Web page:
The scientist has, according to this view, no right to choose the subject of his researches entirely according to his own aesthetic likings; he owes everything to the community around him, where a multitude of less fortunate beings are engaged in raising from their meagre · resources the means to support him in his studies and to pay for his laboratories and his leisure hours. He should be working for the good of mankind and devoting his leisure to becoming better informed on the issues which vitally concern his fellowmen. He should be their guide and their protagonist against injustice and the great scourges of mankind : pain, sickness, ignorance, war and poverty. And when the creations of science threaten 'to be the means of destruction – as in the case of the nuclear bomb, or bacteriological warfare, or poison gas – the scientist must face the burden of his responsibility and not be content to evade it by the mere plea that these developments were not of his volition. Both these opposing views neglect one essential fact that the scientist is not in any position to ask himself whether he would enter the critical issues of his day.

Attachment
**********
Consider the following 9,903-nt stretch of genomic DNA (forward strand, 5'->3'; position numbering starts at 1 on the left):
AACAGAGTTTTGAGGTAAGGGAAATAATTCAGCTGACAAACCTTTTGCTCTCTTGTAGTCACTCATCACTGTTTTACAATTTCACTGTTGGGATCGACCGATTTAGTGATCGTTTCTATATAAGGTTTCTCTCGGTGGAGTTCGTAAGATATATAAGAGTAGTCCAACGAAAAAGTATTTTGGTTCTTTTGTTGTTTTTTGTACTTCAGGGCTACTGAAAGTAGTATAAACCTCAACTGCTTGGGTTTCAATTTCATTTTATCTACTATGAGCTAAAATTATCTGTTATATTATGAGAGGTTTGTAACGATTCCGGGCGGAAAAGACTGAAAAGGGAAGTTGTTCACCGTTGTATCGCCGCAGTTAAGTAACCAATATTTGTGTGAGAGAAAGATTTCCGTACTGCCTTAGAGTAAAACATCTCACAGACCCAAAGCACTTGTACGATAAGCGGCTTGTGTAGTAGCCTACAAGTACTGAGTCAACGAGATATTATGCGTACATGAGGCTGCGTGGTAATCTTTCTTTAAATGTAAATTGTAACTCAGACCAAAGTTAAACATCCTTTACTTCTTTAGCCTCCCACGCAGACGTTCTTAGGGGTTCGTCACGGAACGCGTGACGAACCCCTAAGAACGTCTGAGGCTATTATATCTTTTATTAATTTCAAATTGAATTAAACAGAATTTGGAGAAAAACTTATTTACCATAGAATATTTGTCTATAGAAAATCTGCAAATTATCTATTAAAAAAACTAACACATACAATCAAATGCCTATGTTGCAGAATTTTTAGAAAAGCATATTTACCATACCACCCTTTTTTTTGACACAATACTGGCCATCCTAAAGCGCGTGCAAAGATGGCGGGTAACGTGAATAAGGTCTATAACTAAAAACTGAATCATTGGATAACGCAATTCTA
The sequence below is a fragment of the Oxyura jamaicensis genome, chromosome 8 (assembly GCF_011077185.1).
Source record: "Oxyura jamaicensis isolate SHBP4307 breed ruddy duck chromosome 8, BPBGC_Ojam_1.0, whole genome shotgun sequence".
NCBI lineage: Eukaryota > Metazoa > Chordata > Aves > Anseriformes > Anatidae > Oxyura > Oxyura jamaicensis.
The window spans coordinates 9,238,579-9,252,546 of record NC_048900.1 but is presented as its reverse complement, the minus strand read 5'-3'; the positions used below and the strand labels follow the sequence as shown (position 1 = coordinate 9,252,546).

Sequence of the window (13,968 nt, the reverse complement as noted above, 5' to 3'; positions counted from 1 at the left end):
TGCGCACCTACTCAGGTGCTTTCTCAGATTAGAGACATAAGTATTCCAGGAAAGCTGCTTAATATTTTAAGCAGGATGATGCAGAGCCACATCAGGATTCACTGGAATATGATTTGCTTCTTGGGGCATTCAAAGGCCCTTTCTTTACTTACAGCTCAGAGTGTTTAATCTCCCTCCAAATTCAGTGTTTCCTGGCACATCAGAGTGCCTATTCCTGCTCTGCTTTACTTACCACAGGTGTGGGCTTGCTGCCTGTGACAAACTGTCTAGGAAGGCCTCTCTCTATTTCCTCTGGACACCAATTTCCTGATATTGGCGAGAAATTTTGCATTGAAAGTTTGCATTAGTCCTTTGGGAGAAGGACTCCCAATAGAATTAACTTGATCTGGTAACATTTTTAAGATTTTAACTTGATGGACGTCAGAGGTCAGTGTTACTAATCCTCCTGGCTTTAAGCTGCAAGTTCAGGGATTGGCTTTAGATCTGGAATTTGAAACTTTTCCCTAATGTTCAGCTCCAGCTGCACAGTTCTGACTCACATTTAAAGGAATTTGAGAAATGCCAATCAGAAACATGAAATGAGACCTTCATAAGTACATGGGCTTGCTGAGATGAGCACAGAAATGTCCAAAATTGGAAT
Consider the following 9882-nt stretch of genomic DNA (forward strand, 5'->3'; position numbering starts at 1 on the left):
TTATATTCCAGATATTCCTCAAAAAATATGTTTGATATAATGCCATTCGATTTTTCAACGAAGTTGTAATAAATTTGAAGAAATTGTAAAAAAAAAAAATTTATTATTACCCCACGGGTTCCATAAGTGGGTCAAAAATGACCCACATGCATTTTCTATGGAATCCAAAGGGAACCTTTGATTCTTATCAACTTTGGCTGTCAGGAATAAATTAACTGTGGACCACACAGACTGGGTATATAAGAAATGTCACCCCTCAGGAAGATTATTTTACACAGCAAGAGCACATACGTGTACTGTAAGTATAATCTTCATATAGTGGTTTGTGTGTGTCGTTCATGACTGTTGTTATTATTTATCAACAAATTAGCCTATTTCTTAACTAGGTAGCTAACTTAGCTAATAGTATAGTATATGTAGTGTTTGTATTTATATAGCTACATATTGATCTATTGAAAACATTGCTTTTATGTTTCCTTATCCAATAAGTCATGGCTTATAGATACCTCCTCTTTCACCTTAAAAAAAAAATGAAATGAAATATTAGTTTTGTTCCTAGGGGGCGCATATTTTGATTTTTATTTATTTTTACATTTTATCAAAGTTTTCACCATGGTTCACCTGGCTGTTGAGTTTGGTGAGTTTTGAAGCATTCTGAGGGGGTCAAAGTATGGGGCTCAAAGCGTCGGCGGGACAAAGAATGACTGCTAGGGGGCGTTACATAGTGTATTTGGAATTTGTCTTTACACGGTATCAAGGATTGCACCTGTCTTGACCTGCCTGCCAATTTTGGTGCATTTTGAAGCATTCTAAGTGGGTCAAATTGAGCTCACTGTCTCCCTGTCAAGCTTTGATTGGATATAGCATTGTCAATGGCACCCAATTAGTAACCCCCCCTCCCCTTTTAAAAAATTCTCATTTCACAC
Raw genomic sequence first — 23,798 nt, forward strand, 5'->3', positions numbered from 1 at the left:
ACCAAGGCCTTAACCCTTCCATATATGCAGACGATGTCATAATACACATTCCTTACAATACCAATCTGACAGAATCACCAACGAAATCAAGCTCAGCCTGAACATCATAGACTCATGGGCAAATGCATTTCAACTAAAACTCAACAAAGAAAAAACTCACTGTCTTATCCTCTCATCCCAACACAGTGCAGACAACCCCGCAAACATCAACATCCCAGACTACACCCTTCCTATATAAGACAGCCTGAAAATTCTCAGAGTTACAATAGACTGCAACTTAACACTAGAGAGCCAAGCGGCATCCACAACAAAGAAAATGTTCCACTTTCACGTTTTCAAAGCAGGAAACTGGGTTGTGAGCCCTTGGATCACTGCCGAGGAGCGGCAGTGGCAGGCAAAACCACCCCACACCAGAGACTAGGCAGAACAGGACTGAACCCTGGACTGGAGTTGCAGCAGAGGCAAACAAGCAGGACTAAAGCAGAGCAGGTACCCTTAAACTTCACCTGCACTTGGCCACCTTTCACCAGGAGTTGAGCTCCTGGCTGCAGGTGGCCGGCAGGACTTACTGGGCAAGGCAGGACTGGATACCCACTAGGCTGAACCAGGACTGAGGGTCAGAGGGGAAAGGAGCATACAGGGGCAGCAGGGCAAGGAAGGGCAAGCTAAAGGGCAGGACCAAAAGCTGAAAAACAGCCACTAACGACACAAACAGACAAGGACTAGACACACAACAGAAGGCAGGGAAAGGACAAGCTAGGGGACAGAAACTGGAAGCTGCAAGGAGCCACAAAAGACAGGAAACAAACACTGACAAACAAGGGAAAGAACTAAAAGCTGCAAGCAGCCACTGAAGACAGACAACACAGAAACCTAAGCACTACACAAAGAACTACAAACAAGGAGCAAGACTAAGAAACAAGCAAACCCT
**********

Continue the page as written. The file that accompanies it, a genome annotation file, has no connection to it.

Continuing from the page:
Questions : (Answer in your own words.)
(i) What is the real meaning of freedom for a scientist?
(ii) What is meant by the statement, "liberty... is at once limited and enriched by duty" ?
(iii) What do some French thinkers argue with regard to scientists' freedom in the field of scientific research?
(iv) Why do great scientists not think about their individual affairs of a routine type ? :
(v) What, according to the scientists favouring an attitude of strict neutrality, kills the calm of mind which is needed for work in the field of science ?
(vi) What is the opinion of the people who do not accept the principle of strict detachment of the scientist ? Why ?
(vii) Why is there opposition to the study of the astronomical mysteries and the vague and remote periods of ancient history ?
(viii) What, according to the second group of thinkers, should be the guiding principle for the scientists in choosing subjects of their research?
(ix) How are the fields of 'pure' and 'applied sciences different ?
(x) Against which afflictions and evils should the‘applied scientist help human beings in their struggle ?